|          |    |(Forwarding)|   .|Classifier|     Scheduler|.
                   +----------+    +------------+   .+----------+    +---------+.
                       <.-.-> = signaling flow
                       =====> = data flow (sender -->receiver)
                       <<<>>> = control and configuration operations
                       ****** = routing table manipulation
                                     Figure 1: QoS-NSLP in a Node
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               From the perspective of a single node, the request for QoS may result
               from a local application request, or from processing an incoming QoS-
               NSLP message.
               -  The 'local application case' includes not only user
                  applications (e.g. multimedia applications) but also network
                  management (e.g. initiating a tunnel to handle an aggregate,
                  or interworking with some other reservation protocol - such as
                  RSVP). In this sense, the model does not distinguish between
                  hosts and routers.
               -  The 'incoming message' case requires NSIS messages to be
                  captured during input packet processing and handled by the
                  NTLP. Only messages related to QoS are passed to the QoS-NSLP.
                  The NTLP may also generate triggers to the QoS-NSLP (e.g.
                  indications that a route change has occurred).
               The QoS request is handled by a local 'resource management' function,
               which coordinates the activities required to grant and configure the
               -  The grant processing involves two local decision modules,
                  'policy control' and 'admission control'. Policy control
                  determines whether the user has administrative permission to
                  make the reservation. Admission control determines whether the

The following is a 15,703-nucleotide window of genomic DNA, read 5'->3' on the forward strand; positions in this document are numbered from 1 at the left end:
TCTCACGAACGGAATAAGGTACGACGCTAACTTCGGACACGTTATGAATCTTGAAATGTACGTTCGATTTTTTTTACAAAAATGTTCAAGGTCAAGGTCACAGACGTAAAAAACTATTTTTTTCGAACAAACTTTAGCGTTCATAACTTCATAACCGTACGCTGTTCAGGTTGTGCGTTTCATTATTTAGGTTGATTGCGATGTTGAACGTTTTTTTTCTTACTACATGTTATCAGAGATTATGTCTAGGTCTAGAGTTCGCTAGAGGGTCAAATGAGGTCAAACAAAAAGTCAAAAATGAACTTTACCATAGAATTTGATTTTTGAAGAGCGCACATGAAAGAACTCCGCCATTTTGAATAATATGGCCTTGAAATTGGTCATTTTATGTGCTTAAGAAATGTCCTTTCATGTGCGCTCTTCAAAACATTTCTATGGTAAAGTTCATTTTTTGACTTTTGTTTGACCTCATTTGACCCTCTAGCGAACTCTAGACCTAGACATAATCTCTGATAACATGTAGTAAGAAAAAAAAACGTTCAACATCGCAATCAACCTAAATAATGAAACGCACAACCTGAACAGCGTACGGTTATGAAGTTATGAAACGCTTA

node has sufficient available resources to supply the
                  requested QoS.
               -  If both checks succeed, parameters are set in the packet
                  classifier and in the link layer interface (e.g., in the
                  packet scheduler) to obtain the desired QoS. Error
                  notifications are passed back to the request originator. The
                  resource management function may also manipulate the
                  forwarding tables at this stage, to select (or at least pin) a
                  route; this must be done before interface-dependent actions
                  are carried out (including forwarding outgoing messages over
                  any new route), and is in any case invisible to the operation
                  of the protocol.
               Policy control is expected to make use of a AAA service external to
               the node itself. Some discussion can be found in [7] and [8]. More
               generally, the processing of policy and resource management functions
               may be outsourced to an external node leaving only 'stubs' co-located
               with the NSLP; this is not visible to the protocol operation,
               although it may have some influence on the detailed design of
               protocol messages to allow the stub to be minimally complex.
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               The group of user plane functions, which implement QoS for a flow